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I'm trying to figure the best way to go for a project to restore door and window casings. The original oak in a few rooms was torn out for an ill-advised remodel probably in the 50s. I figured out a way to do a pretty good approximation of the original using my table saw and router table. But it's complicated and awkward and I'm not completely satisfied with the results.
I've seen some shapers on Craigslist and am interested in that as a possible alternative. One guy has an old Montgomery Ward machine with no cutter heads for $60. The casings are 3 1/2 inches. Would I be able to retrofit and set up to do it that way without spending a small fortune? Do I even want to go down that road?
A third thought is that my neighbor moved out and gave me her dad's fairly new Shopsmith Pro 12-inch planer. I know some planers can double as molding machines, but it doesn't look like the SS can.
I'm in Delaware County PA and there's at least one guy on Craigslist who cuts custom molding and at some point that would be cheaper, but what's the fun in that?
Any thoughts, advice etc?

Jon
 

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Just keep in mind that shaper cutters are pretty expensive and a lot of people don't even sell them. If you are not going to be making crown and other mouldings very often I would just try to do it with your router and table saw. Whatever router bits you buy you'll have those for other projects. If you have someone that has a molder in your area they probably run crown. You could just get on a tail end of the run the next time he runs crown. That would save you a lot of time and may not be that expensive. We use to have five molders and let people jump on the tail end of our runs.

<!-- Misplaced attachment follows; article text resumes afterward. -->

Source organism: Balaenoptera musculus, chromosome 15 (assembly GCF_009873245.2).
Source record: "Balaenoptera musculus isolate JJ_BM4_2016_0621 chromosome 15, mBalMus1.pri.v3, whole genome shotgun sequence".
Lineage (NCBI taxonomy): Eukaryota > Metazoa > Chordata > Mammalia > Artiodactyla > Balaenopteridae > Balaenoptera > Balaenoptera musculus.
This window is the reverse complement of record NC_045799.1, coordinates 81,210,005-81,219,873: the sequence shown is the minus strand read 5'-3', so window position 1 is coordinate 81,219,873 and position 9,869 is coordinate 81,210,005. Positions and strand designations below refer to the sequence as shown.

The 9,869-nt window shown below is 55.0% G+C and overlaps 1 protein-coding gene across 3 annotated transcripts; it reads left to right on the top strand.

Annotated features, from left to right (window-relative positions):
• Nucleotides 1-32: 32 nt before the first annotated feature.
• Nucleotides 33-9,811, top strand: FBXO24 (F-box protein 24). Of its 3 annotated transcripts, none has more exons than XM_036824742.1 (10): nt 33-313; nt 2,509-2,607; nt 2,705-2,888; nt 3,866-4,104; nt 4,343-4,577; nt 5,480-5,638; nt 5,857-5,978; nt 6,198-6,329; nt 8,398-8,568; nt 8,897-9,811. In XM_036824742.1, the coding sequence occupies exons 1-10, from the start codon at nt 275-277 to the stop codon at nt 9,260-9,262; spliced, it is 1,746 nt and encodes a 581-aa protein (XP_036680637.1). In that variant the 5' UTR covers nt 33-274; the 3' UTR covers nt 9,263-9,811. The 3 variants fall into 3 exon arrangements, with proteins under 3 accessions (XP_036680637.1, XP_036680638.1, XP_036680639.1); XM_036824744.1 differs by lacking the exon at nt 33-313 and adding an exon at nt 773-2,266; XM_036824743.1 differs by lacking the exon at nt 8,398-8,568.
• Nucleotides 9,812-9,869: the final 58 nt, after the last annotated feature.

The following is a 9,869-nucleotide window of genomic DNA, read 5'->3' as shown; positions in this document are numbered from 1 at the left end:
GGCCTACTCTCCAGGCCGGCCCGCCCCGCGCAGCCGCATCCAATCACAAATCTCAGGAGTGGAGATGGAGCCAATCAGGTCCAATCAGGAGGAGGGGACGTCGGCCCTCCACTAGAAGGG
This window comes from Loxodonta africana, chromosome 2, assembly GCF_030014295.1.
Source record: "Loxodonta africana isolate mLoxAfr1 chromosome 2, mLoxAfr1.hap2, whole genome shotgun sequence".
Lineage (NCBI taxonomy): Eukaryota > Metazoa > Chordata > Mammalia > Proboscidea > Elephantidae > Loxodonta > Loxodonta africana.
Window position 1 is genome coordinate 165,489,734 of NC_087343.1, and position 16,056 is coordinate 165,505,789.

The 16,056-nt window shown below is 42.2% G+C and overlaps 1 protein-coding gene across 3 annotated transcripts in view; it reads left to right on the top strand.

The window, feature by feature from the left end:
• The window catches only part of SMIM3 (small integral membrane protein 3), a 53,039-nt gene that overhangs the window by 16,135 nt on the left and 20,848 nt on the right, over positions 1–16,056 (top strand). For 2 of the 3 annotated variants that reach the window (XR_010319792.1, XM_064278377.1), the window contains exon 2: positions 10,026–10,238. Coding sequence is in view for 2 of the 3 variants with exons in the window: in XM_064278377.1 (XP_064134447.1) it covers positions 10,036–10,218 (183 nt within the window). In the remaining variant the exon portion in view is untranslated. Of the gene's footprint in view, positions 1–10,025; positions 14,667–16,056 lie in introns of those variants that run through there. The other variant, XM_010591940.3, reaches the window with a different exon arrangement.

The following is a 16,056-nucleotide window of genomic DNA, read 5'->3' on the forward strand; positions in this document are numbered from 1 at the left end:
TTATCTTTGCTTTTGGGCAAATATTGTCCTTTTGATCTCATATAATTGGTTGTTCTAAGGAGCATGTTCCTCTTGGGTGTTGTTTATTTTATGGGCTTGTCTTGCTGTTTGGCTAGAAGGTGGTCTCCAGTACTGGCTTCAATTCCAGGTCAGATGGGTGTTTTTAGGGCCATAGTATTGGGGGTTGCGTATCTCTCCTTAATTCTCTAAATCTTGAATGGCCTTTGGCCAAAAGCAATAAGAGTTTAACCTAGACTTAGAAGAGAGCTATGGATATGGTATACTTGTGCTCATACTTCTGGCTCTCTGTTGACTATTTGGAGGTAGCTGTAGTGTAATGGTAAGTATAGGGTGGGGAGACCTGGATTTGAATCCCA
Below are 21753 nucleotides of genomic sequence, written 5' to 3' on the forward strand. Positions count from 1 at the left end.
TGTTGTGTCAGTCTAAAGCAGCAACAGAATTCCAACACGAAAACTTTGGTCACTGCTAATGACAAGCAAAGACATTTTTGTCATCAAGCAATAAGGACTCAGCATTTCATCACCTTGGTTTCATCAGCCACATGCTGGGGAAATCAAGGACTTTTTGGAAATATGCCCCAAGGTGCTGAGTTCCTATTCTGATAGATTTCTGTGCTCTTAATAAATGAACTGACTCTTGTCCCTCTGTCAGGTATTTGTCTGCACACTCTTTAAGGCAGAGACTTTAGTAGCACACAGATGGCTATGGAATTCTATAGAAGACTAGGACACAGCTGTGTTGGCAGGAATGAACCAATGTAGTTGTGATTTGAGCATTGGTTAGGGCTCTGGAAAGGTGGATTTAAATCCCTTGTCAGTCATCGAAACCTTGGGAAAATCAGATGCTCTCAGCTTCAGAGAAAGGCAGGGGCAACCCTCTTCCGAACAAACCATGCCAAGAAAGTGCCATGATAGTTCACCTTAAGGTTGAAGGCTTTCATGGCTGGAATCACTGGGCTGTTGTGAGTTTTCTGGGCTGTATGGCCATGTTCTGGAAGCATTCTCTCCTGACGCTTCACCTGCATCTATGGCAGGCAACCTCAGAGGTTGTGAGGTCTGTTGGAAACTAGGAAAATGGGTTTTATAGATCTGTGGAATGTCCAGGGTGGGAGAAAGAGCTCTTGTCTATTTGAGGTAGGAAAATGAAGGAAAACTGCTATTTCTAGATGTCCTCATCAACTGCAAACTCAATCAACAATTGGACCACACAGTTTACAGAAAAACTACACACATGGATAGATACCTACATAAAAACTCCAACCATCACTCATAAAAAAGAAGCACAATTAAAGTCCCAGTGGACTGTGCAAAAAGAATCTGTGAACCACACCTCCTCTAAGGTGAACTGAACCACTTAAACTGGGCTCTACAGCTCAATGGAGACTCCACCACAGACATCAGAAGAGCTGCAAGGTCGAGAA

helluvawreck aka Charles
http://woodworkingexpo.wordpress.com
 

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The cheap small shapers are very limited. They have a small vertical range (usually an inch or less), and use only the smallest spindle (1/2"), though some of them can be adapted to use router bits.

They also have advantages: more powerful than a router, because they use an induction motor. Also, they are reversible, which is sometimes handy with shaper cutters (and some router bits, if they have removable cutters, like rabbeting bits and occasionally profile bits).

The smallest shaper I'd want to start with would be the 1.5 hp. Grizzly or Jet. Of course you can go on up from there.

There are also planers that can take moulding cutters. Grizzly and Jet both make 13" planers that can use molding knives. These are not lunchbox planers, but more like mid sized, medium duty machines, certainly robust enough for most home shops.
 

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I worked in a millwork shop during college and we had a monster Delta/Invicta Shaper with four speeds and a 10hp motor and I would not even think of what you're trying to do even with a very substantial shaper. Not to mention if you're looking for a custom ground carbide blade or blades the price could be astronomical very quickly. A planer/molder or dedicated molding machine (like a Williams and Hussey) that can use two high speed steel knifes custom ground for a reasonable price (usually <$150).
 
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